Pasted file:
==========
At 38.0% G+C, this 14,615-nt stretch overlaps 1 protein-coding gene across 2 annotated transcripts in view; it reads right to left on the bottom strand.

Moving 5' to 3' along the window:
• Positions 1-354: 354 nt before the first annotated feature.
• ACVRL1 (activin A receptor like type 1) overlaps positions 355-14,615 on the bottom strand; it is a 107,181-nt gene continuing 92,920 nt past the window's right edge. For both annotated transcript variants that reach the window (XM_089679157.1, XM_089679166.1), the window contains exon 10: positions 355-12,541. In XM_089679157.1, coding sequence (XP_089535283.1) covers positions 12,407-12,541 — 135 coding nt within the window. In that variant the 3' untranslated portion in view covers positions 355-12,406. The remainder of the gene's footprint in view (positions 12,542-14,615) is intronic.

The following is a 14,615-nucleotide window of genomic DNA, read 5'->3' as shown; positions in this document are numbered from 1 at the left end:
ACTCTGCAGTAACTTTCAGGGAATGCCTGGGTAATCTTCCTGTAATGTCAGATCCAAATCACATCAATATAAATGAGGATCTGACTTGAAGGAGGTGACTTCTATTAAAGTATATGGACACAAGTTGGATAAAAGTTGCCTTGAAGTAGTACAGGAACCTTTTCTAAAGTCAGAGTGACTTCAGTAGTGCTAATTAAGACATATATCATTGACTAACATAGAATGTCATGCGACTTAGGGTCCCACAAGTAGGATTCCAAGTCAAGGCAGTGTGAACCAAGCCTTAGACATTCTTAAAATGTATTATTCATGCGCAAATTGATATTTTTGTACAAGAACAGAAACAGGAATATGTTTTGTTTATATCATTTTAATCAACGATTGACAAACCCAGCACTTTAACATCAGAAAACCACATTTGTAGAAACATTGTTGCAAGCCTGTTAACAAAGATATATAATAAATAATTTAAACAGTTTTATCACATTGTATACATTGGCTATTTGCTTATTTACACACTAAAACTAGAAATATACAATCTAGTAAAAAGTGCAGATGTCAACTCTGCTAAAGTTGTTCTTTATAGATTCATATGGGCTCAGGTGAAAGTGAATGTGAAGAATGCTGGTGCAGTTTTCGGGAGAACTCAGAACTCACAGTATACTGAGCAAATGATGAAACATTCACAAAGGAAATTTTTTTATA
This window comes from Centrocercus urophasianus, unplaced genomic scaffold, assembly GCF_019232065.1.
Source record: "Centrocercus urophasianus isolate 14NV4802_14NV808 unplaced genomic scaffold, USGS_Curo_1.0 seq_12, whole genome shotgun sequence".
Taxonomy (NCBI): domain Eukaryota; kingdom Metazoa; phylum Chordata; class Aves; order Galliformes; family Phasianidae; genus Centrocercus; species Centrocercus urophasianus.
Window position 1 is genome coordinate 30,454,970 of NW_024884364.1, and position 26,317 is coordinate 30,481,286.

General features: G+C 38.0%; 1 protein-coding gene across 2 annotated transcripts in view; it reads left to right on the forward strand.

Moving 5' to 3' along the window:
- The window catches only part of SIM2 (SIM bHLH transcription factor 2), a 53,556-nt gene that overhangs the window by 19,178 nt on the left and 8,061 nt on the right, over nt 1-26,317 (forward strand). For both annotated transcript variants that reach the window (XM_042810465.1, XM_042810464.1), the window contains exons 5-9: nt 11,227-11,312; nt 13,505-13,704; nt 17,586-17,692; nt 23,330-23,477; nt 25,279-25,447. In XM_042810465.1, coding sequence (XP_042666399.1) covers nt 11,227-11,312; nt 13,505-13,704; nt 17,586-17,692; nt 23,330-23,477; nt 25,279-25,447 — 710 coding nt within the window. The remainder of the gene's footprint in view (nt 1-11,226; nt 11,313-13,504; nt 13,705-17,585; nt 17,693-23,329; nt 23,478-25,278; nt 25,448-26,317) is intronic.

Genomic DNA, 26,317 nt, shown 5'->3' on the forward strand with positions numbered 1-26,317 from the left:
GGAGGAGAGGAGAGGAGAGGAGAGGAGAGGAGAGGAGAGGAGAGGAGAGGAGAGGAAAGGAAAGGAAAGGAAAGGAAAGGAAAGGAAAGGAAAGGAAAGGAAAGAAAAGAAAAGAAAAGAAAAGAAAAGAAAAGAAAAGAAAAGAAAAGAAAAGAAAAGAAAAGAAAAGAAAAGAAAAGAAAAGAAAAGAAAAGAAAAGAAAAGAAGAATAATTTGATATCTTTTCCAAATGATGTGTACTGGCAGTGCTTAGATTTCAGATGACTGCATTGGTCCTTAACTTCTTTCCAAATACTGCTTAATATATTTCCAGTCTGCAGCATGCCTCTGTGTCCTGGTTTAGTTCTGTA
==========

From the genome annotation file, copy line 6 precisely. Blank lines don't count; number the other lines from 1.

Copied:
ACTCTGCAGTAACTTTCAGGGAATGCCTGGGTAATCTTCCTGTAATGTCAGATCCAAATCACATCAATATAAATGAGGATCTGACTTGAAGGAGGTGACTTCTATTAAAGTATATGGACACAAGTTGGATAAAAGTTGCCTTGAAGTAGTACAGGAACCTTTTCTAAAGTCAGAGTGACTTCAGTAGTGCTAATTAAGACATATATCATTGACTAACATAGAATGTCATGCGACTTAGGGTCCCACAAGTAGGATTCCAAGTCAAGGCAGTGTGAACCAAGCCTTAGACATTCTTAAAATGTATTATTCATGCGCAAATTGATATTTTTGTACAAGAACAGAAACAGGAATATGTTTTGTTTATATCATTTTAATCAACGATTGACAAACCCAGCACTTTAACATCAGAAAACCACATTTGTAGAAACATTGTTGCAAGCCTGTTAACAAAGATATATAATAAATAATTTAAACAGTTTTATCACATTGTATACATTGGCTATTTGCTTATTTACACACTAAAACTAGAAATATACAATCTAGTAAAAAGTGCAGATGTCAACTCTGCTAAAGTTGTTCTTTATAGATTCATATGGGCTCAGGTGAAAGTGAATGTGAAGAATGCTGGTGCAGTTTTCGGGAGAACTCAGAACTCACAGTATACTGAGCAAATGATGAAACATTCACAAAGGAAATTTTTTTATA